Barker and Ralston unveiled its debut work for Kia cars this week
with a series of ads bearing the message that smarter people look for
value for money.
Each ad is coloured in two shades of red with simple copy and a direct
response telephone number.
’If you want a status symbol, buy a Rolex with the money you’ll save,’
one line, underneath a simple photograph of the Kia Mentor, says. ’Not
as posh as a Mercedes, but owners like them better,’ another execution
declares. This is a reference to recent findings from the research
specialist, J. D. Power, which claims that, apart from Subaru drivers,
Kia owners are the most satisfied British car-owners.
Running in national newspapers, Reader’s Digest and golfing magazines,
the campaign includes a two-part ad, designed to appear on consecutive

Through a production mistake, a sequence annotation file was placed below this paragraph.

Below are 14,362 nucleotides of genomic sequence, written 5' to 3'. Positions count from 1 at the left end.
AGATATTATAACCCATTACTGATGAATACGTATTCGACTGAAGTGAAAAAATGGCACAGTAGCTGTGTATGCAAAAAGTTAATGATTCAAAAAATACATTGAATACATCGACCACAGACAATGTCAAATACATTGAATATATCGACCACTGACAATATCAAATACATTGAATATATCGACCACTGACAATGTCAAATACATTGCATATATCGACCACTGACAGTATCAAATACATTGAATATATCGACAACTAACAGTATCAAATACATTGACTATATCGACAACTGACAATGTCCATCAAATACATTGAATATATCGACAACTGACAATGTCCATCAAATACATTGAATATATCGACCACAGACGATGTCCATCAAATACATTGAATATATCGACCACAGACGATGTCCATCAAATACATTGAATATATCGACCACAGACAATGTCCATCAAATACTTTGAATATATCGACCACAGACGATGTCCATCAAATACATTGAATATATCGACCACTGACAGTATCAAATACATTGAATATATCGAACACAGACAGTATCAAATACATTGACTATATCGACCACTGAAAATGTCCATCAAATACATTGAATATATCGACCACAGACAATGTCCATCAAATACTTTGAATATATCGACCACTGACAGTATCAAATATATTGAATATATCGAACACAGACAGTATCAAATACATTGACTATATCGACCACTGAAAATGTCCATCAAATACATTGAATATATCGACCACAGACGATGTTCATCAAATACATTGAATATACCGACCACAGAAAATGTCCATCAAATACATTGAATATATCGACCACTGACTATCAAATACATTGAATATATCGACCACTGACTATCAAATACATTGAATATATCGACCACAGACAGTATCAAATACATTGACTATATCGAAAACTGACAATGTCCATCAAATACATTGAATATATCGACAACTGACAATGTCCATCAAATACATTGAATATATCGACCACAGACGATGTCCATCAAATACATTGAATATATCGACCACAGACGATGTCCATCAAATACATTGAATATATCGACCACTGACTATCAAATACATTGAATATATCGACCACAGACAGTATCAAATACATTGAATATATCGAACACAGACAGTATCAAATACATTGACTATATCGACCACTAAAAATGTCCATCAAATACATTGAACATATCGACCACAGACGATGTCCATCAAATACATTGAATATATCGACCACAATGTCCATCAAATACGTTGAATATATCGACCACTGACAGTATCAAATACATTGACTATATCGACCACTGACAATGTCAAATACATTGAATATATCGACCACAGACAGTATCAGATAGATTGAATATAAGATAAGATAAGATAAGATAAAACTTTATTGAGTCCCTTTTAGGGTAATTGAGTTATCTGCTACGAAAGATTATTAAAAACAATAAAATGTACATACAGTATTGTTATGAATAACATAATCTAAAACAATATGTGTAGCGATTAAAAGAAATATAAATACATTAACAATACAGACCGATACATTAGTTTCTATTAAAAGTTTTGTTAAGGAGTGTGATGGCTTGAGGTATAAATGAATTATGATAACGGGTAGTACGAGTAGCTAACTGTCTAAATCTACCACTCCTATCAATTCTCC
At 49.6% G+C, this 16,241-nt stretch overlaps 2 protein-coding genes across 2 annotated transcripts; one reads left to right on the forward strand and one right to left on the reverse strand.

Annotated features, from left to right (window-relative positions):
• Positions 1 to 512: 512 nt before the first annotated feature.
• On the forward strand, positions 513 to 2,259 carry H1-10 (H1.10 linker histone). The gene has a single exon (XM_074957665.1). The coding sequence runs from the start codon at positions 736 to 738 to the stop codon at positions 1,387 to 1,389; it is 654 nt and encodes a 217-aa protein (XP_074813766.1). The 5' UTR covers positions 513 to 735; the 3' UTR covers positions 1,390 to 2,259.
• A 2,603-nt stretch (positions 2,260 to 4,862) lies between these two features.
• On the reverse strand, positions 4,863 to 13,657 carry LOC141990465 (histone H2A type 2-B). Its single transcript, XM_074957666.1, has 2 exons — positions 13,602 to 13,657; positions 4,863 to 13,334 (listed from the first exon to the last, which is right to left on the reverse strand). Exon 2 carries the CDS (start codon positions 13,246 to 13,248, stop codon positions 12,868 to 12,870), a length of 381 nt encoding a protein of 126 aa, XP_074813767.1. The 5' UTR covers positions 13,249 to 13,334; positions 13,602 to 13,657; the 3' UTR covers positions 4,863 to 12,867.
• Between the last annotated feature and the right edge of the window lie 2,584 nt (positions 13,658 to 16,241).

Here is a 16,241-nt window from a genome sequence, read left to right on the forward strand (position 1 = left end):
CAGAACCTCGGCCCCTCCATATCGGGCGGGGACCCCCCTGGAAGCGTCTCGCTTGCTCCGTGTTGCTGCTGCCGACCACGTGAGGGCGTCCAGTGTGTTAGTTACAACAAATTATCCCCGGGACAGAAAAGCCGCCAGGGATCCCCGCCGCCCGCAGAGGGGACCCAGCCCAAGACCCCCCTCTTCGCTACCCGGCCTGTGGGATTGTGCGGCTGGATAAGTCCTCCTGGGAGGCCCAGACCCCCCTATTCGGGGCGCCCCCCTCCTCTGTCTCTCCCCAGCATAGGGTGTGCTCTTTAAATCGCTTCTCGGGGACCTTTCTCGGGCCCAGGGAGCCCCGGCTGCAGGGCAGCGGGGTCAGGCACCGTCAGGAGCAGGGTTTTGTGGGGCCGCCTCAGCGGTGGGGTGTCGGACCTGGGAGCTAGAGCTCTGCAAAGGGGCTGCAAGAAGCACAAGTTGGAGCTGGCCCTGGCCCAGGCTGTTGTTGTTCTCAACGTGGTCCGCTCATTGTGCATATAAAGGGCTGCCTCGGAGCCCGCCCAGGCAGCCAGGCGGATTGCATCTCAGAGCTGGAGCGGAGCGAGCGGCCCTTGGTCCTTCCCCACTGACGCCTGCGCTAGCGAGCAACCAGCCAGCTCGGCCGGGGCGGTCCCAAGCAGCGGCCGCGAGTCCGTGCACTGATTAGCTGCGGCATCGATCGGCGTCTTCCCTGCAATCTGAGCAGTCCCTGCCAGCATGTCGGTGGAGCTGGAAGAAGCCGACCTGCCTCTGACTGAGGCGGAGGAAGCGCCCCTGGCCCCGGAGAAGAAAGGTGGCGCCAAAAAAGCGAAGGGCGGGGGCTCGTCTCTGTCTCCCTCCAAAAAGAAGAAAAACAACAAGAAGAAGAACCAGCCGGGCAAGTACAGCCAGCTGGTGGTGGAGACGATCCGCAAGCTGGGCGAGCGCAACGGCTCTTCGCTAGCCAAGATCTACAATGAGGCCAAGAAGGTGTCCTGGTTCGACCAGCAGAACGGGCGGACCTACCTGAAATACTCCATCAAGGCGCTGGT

’What’s the difference between a pounds 9,000 car and a pounds 13,000
car?’ the first part asks.
’pounds 4,000,’ is the simple reply, above the picture of a pounds
13,390 Ford Escort and a pounds 9,079 Kia Mentor.
’This is the first work to illustrate the new strategy which proves that
you don’t have to be rich to be smart,’ David Barker, the chairman and
creative director of Barker and Ralston, explained. ’A Kia is for people
who have better things to do with their money than spend it all on a
means of transport.’
The campaign was written by Richard Carman, art directed by Julian Scott
and photographed by Steve Thompson. Media on the pounds 1 million burst
is being handled by Barker and Ralston in conjunction with Zenith
Kia’s move to Barker and Ralston six weeks ago helped plug the gap left
by the exit of the agency’s pounds 9 million Saab business last
Kia is distributed in the UK by MCL, which also distributes Mazda. The
Kia range includes a small car, the Pride, a four-wheel drive vehicle,
the Sportage, and a mid-market saloon, the Mentor.